In the U.S. capital of Washington DC, a brother-sister small business team realized their products sold at farmer’s markets will take a hit. Markets were closed or limited; lockdown would keep many away. They contacted their local farming community who sold their produce in the markets and also were unable to reach their regular customer base. Before long, they reinvented themselves as a grocery delivery service. The brother-sister team don’t just push their own product. They offer what the farms have harvested and what the people want, linking bountiful supply with overwhelming demand.

It’s a similar story for a young operations manager and his business partner in the western U.S. who were forced to lay off 90 percent of their workforce. Sale orders for their customized cargo bicycles were going to come to a standstill. When an open-source model of a face shield surfaced online, the business partners called hospitals about their needs and sourced the three simple materials from their regular vendors. Within weeks, they had masterminded their bicycle factory into a hygienic workplace for 80 people. They brought on people who had recently lost their jobs or were looking to work. They reached out to other small businesses in their community – a brewery and breakfast café — who had laid off their workers and soon they too were re-calling their staff. The effort now includes four companies, over 100 people, fulfilling orders for well over one million face shields to be shipped to hospitals and doctors’ offices nationwide.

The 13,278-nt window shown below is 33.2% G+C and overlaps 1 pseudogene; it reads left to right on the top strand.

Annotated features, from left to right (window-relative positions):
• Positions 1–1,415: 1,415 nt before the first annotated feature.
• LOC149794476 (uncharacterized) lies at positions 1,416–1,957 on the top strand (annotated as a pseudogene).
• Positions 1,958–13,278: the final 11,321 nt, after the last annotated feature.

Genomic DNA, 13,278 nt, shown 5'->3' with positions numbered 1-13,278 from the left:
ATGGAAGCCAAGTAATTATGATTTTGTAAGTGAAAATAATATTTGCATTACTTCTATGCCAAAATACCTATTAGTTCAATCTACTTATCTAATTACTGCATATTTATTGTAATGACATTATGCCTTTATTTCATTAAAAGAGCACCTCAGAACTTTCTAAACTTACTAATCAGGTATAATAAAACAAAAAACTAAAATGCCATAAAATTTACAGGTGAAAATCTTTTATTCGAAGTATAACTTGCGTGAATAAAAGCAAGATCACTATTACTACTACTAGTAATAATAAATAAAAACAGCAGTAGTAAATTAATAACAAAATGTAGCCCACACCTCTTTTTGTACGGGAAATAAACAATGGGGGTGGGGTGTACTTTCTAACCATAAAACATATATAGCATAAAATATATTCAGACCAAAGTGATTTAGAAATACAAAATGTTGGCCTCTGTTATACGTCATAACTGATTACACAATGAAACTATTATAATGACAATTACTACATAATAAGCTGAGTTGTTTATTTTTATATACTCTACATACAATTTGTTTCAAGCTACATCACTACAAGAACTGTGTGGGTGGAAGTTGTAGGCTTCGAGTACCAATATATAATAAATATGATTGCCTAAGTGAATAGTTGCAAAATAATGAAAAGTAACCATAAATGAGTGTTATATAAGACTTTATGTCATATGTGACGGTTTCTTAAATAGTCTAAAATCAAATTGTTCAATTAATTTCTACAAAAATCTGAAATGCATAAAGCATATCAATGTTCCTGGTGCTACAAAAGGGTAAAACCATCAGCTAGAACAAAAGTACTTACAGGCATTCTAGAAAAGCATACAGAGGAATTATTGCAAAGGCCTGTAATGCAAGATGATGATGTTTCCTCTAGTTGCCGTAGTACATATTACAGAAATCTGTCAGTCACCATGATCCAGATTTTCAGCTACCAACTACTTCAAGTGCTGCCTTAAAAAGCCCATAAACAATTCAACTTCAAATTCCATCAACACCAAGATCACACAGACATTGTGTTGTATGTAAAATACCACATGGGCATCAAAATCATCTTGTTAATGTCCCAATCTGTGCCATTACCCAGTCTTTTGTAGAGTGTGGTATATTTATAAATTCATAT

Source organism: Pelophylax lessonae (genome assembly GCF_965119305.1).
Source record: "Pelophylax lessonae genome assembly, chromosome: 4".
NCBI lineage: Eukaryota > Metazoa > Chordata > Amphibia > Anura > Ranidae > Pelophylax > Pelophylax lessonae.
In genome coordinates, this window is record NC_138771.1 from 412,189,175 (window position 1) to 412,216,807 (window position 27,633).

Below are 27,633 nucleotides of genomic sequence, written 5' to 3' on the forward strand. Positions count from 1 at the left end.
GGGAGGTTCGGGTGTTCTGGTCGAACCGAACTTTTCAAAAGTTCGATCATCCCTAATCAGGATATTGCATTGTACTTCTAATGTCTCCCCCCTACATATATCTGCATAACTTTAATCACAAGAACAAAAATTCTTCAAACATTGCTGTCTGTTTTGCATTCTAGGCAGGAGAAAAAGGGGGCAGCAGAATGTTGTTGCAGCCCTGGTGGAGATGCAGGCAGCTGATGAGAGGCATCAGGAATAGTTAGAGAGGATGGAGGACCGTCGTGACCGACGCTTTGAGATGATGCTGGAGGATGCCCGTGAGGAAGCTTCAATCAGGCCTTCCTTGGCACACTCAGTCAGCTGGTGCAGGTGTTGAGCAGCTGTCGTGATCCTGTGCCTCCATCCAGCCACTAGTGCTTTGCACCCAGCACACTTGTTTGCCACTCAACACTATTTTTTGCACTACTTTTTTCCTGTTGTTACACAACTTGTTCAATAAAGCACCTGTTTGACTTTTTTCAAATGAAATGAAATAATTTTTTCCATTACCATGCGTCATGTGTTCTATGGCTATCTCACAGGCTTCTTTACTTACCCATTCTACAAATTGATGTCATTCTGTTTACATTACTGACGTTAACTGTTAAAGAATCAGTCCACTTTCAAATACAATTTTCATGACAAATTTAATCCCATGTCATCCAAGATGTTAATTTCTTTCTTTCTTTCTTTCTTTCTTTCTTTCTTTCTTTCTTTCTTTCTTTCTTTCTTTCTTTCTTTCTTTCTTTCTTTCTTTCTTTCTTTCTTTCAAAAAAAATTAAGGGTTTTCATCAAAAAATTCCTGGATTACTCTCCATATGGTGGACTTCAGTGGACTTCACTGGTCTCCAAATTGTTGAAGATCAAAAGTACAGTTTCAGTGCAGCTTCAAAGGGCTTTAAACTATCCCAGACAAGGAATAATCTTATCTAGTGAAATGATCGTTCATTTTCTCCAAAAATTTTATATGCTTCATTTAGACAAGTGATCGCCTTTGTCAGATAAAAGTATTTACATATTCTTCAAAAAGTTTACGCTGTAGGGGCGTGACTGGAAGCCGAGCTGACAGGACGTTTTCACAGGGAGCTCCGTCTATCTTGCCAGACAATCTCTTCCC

These are all real people, my friends, my family. I’ve deliberately written them as eleven-year-old boy, brother-sister, business partners because these stories are in every community around the world in one form or another. They are sport teams or small business and they all speak to the enormous value of community.

The truth is that the world is largely working toward a single challenge. When has that ever been the case? Conflict has opposing sides. Famine or refugee strife can be regional, go unnoticed or turn political. These current events are global and for that, everyone is impacted, everyone is affected. Everyone has the chance to do something.

  
Here’s one more: In a far-off corner of Peru, on the highest of mountain roads where the pavement ends and the paths are traveled as much by the hooves of llamas as the treads of people’s yanqui sandals, way up there lies Cuncani. This community is also impacted. If it is not a positive covid case, it will be affected by the global lockdown and the ripple effect of a slow-motion economy.

The community members are doing their part. The school director is working with his professor colleagues to send school work to the 50 students to continue their education from home. The students are so committed, they’ve asked the director for more assignments. When travel is permitted once again, NC aims to pioneer a project focused on education through play. The project was featured in an article for sportanddev.org on the International Day of Sport and Development.

Let us not forget that these days, weeks, months can be seen as hopeful times.

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Nicholas Bruce is a member of our Advisory Board. He is a journalist who has been involved in sports and development for almost 20 years, two of which he spent in Yungay, Peru. He currently lives in Berlin.

Who protects the vulnerable and disadvantaged indigenous population during the COVID-19 quarantine?

Author: Rember Yahuarcani                                                                                        Translation: Nicholas Bruce

Remember Yahuarcani, the painter. He’s given a chronicle of the circumstances in which he is living in currently, in quarantine, in his home district of Pebas, Loreto. It is one of several places in Peru where cash-strapped residents cannot collect the government bonus because there is no money, a cruel irony.

A woman and her daughter carrying log of wood. (Photo: Rember Yahuarcani)